In 1995 Fountain left the Tribune for the Washington Post, whose recruiters he'd met at another NABJ convention. He spent time on the Post's police and court beats and then moved on to the metro and features desks. While at the Post he took a leave of absence to do a yearlong fellowship at the University of Michigan, studying race and poverty issues. The time away from deadlines gave him a chance to start work on the memoir.

As the fellowship was coming to an end in spring of 2000, the New York Times offered Fountain a job as a correspondent based in his hometown. "I couldn't turn that down," he says. Since joining the Times Fountain has continued to seek out human interest stories of sociological significance. "I've had people tell me journalism is not a calling, as I've maintained it is," he says. "But it is for me. It's what I love to do. It is what I feel like I was put here to do. I love being able to tell people's stories. I love being able to make a difference, to be a conduit for voices and stories that otherwise wouldn't get heard, would not get read, would not get seen."

In an article of October 2001, "Fear Is No Stranger in Chicago Ghetto," Fountain reminded readers that terror was nothing new in American life. "The September 11 attacks and the continuing anthrax scare," he wrote, "have made people everywhere approach even the most mundane decisions of everyday life with extra care, tinged with fear: Do I get on the plane? Do I go to the mall or to the movies? Should I open this letter? Is it safe for my children to go out and play? But stark choices like these have been a fact of life forever in poor urban neighborhoods like K-Town, which are ravaged by different kinds of terror: poverty, gangs, drugs and gunshots that crack a silent night."

Although he doesn't underplay the demoralizing influences of such an environment, Fountain also maintains that individuals are responsible for rising above their circumstances. "There is a point at which a mistake is no longer a mistake, it becomes a lifestyle," he says. "You've got to change your lifestyle. That whole thing about having your destiny in your hands, it may sound hokey to some people but I truly believe that. I believe that kids have to understand that they have control."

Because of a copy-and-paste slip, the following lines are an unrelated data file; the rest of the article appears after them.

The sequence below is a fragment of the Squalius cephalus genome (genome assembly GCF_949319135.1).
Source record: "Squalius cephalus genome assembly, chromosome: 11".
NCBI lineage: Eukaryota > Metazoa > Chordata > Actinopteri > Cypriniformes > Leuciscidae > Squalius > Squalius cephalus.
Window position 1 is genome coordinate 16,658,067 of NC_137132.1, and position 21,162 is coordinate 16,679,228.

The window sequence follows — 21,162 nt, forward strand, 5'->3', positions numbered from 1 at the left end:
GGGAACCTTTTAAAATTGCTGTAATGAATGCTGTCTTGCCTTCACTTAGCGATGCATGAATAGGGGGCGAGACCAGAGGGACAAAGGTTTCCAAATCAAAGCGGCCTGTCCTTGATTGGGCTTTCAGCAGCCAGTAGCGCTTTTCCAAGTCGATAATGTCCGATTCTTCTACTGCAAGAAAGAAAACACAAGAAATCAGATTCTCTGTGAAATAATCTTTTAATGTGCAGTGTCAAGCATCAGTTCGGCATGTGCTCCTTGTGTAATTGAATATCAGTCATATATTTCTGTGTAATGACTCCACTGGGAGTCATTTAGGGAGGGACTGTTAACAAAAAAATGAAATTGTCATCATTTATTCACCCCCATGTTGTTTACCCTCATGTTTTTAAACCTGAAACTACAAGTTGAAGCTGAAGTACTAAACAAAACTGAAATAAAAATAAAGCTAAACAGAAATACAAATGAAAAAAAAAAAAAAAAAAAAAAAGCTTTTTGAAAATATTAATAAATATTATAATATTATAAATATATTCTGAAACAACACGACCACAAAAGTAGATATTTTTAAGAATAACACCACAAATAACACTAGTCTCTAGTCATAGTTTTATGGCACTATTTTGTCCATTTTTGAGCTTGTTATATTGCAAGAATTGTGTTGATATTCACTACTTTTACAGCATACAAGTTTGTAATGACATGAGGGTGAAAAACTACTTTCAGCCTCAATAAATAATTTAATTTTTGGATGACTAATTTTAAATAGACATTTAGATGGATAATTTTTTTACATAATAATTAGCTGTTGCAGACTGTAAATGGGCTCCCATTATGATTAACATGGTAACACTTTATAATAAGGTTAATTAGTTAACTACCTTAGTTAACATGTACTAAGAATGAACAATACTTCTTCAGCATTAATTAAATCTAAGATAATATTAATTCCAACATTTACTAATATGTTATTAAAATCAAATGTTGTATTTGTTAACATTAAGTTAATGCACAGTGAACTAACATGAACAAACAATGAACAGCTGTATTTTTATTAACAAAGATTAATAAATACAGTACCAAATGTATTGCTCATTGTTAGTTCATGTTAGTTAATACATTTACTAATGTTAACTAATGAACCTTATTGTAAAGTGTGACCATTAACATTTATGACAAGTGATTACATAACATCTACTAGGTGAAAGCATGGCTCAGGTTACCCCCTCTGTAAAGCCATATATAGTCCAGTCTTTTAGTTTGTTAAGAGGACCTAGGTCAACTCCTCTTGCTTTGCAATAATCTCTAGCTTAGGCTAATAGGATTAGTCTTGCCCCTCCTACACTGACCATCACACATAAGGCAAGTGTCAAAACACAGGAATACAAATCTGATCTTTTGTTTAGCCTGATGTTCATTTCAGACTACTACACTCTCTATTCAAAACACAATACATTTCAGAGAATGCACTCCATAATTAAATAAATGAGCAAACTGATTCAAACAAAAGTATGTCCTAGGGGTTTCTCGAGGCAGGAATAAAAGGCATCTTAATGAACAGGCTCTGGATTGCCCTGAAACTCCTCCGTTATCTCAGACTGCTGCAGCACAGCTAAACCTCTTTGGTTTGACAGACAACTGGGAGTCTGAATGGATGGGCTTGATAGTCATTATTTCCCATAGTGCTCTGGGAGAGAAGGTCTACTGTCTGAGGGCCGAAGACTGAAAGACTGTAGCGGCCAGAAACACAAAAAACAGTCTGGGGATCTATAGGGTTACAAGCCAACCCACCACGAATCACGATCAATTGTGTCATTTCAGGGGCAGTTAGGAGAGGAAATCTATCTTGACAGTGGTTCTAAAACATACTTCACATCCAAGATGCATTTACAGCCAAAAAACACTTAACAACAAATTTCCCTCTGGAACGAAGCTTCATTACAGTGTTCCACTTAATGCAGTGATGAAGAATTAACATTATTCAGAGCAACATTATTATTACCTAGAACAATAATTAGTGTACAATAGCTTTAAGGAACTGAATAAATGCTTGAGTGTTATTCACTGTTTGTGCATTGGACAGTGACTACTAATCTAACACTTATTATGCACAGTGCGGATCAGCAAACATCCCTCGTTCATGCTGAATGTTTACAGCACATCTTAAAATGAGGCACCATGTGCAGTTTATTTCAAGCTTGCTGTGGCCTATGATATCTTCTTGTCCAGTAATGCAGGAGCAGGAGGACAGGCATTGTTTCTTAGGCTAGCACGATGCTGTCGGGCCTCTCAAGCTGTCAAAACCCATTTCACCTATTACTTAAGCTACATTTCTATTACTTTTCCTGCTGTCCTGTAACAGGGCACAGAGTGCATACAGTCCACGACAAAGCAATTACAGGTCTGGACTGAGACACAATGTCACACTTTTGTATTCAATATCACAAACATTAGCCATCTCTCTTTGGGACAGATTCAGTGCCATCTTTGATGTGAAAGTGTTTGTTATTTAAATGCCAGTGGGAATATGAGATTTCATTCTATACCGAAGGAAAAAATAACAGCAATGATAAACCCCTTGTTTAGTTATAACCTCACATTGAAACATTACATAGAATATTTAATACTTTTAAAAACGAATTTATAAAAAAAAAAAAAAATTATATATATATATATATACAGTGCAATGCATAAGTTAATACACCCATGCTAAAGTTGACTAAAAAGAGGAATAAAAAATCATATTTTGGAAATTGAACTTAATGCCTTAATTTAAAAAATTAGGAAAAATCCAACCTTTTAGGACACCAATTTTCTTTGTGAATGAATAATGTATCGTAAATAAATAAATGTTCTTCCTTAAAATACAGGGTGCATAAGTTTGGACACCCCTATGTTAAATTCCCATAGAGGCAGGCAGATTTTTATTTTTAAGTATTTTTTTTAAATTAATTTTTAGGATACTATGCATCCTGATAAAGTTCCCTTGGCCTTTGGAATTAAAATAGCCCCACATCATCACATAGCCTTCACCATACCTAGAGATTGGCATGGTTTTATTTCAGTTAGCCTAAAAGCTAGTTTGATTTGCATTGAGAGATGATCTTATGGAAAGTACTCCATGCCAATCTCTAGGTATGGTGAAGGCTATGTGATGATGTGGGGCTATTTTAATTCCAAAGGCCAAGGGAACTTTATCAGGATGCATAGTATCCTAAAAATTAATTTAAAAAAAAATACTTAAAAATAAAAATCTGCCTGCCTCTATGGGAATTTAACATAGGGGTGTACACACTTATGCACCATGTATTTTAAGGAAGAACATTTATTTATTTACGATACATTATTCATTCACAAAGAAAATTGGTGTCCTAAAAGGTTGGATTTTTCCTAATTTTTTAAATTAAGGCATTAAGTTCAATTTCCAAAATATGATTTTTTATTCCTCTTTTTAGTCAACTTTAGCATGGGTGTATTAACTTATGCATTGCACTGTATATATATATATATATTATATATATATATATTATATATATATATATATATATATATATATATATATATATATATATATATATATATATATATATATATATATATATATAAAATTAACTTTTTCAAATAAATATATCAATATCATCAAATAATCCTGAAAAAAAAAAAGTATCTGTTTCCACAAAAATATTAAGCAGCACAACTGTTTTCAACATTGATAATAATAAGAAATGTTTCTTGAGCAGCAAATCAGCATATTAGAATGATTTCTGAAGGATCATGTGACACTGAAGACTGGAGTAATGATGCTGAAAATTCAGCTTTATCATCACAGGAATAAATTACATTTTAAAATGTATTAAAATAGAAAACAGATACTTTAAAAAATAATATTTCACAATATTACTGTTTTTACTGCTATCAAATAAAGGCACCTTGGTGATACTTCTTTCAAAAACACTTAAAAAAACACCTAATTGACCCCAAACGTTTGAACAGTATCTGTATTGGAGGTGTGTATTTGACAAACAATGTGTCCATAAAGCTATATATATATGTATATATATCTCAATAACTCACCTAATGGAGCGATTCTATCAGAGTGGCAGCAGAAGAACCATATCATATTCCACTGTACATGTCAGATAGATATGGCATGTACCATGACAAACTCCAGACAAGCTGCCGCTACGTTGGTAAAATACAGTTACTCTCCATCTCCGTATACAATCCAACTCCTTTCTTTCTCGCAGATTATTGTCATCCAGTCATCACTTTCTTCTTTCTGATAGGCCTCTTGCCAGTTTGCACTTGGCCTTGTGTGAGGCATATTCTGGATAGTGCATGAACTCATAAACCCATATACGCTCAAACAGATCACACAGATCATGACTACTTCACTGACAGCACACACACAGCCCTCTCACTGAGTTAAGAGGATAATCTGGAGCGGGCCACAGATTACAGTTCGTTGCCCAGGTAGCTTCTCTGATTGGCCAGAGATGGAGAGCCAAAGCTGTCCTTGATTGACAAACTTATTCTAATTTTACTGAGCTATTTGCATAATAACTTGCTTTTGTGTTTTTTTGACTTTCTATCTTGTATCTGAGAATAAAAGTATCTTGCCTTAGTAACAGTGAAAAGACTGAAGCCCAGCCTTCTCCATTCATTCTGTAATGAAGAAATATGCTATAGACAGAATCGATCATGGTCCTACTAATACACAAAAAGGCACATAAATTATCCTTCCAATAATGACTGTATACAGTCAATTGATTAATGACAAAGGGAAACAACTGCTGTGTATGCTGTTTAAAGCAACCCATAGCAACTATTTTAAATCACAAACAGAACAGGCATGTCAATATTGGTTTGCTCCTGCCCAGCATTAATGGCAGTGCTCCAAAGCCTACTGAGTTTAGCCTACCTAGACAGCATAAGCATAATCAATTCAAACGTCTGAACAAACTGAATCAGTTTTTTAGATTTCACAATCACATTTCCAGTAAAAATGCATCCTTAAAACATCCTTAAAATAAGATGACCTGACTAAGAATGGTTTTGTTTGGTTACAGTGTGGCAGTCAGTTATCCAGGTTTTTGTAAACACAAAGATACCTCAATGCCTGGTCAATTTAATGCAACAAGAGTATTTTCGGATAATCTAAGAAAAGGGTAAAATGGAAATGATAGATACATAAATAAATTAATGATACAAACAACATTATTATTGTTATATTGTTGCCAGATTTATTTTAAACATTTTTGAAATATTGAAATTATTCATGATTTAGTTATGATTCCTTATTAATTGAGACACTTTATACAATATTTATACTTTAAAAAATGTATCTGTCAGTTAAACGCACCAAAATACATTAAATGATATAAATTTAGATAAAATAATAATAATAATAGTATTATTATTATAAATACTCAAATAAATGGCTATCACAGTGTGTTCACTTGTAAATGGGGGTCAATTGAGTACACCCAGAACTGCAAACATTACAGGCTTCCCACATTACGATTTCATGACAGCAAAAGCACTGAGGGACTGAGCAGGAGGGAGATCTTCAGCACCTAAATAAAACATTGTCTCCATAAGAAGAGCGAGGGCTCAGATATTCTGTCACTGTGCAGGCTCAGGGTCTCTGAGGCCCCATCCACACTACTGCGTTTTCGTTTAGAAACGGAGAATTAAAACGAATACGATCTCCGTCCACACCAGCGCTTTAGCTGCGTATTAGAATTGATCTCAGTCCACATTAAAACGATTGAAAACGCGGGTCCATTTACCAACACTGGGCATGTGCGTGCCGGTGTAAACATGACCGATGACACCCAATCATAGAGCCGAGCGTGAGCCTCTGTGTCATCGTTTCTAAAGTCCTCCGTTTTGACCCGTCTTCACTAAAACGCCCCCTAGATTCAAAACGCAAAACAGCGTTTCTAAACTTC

But Fountain doesn't want to be mistaken for a simplistic moralist. In True Vine he confesses to straying from his own standards for a while after separating from Robin. "I seldom went to church anymore, partied at dance clubs, and started drinking with great regularity," Fountain writes. "I was disillusioned with the church and angry with God." In time he realized he'd gotten off track. "I came to understand that's not who I was. It was not going to lead to fulfillment and to what I wanted from life."

Fountain currently resides in the south suburbs with his second wife, journalist Monica Copeland, and their two small children. He occasionally preaches at their church in Kankakee and sometimes returns to True Vine. He doesn't claim to be a flawless man, just one who has survived tough times and can teach others how to do the same. "If somebody reads this book and walks away thinking John Fountain is perfect, they've missed the whole point," he says. "I'm a sinner saved by grace. The point is, in spite of myself, in spite of my circumstances, I was able to overcome by my faith in Jesus Christ. The message, if they take any one away, is that 'If John can make it, I can make it.'"

Fountain tells the class at Penn, "We have about five minutes. Stand on your feet."

The class obeys. Fountain begins a churchy-sounding call-and-response.

"Drugs!" he shouts.

"Drugs!" the kids respond.

"Is not my destiny!"

"Is not my destiny!"

"Failure!"

"Failure!"

"Is not my destiny!"

"Is not my destiny!"

"Prison!"

"Prison!"

"Is not my destiny!"

"Is not my destiny!"

Some students clap. Others crowd around Fountain and pose while an office aide takes a group photo with an instant camera. Just before she shoots, a boy climbs a chair at Fountain's left clutching a copy of True Vine and smiles for the camera.

Art accompanying story in printed newspaper (not available in this archive): photo/Jim Newberry.

Add a comment